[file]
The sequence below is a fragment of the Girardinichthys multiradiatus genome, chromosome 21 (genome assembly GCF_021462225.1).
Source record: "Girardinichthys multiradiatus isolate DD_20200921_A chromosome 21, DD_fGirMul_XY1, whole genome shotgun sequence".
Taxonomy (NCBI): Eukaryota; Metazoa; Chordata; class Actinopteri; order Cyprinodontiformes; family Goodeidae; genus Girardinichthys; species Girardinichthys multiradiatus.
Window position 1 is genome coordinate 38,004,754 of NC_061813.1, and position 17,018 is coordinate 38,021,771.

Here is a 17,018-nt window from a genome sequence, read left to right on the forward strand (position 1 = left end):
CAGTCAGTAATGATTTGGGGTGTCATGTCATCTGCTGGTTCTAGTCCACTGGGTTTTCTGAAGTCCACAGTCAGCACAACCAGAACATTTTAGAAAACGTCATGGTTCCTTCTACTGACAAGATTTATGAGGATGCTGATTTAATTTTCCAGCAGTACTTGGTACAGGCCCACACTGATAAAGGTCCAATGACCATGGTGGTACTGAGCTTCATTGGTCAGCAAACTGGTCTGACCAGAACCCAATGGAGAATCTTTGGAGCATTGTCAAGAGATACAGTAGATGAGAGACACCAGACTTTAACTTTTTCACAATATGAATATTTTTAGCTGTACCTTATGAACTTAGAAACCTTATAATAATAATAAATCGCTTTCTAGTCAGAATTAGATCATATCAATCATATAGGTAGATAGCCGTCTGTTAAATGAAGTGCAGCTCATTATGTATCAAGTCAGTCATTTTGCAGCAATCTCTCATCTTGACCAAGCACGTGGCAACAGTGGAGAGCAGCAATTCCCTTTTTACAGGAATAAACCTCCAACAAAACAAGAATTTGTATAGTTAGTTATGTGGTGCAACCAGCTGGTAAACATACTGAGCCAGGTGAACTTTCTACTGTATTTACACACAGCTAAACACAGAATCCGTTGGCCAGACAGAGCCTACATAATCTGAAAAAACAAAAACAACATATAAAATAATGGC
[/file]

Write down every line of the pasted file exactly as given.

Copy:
The sequence below is a fragment of the Girardinichthys multiradiatus genome, chromosome 21 (genome assembly GCF_021462225.1).
Source record: "Girardinichthys multiradiatus isolate DD_20200921_A chromosome 21, DD_fGirMul_XY1, whole genome shotgun sequence".
Taxonomy (NCBI): Eukaryota; Metazoa; Chordata; class Actinopteri; order Cyprinodontiformes; family Goodeidae; genus Girardinichthys; species Girardinichthys multiradiatus.
Window position 1 is genome coordinate 38,004,754 of NC_061813.1, and position 17,018 is coordinate 38,021,771.

Here is a 17,018-nt window from a genome sequence, read left to right on the forward strand (position 1 = left end):
CAGTCAGTAATGATTTGGGGTGTCATGTCATCTGCTGGTTCTAGTCCACTGGGTTTTCTGAAGTCCACAGTCAGCACAACCAGAACATTTTAGAAAACGTCATGGTTCCTTCTACTGACAAGATTTATGAGGATGCTGATTTAATTTTCCAGCAGTACTTGGTACAGGCCCACACTGATAAAGGTCCAATGACCATGGTGGTACTGAGCTTCATTGGTCAGCAAACTGGTCTGACCAGAACCCAATGGAGAATCTTTGGAGCATTGTCAAGAGATACAGTAGATGAGAGACACCAGACTTTAACTTTTTCACAATATGAATATTTTTAGCTGTACCTTATGAACTTAGAAACCTTATAATAATAATAAATCGCTTTCTAGTCAGAATTAGATCATATCAATCATATAGGTAGATAGCCGTCTGTTAAATGAAGTGCAGCTCATTATGTATCAAGTCAGTCATTTTGCAGCAATCTCTCATCTTGACCAAGCACGTGGCAACAGTGGAGAGCAGCAATTCCCTTTTTACAGGAATAAACCTCCAACAAAACAAGAATTTGTATAGTTAGTTATGTGGTGCAACCAGCTGGTAAACATACTGAGCCAGGTGAACTTTCTACTGTATTTACACACAGCTAAACACAGAATCCGTTGGCCAGACAGAGCCTACATAATCTGAAAAAACAAAAACAACATATAAAATAATGGC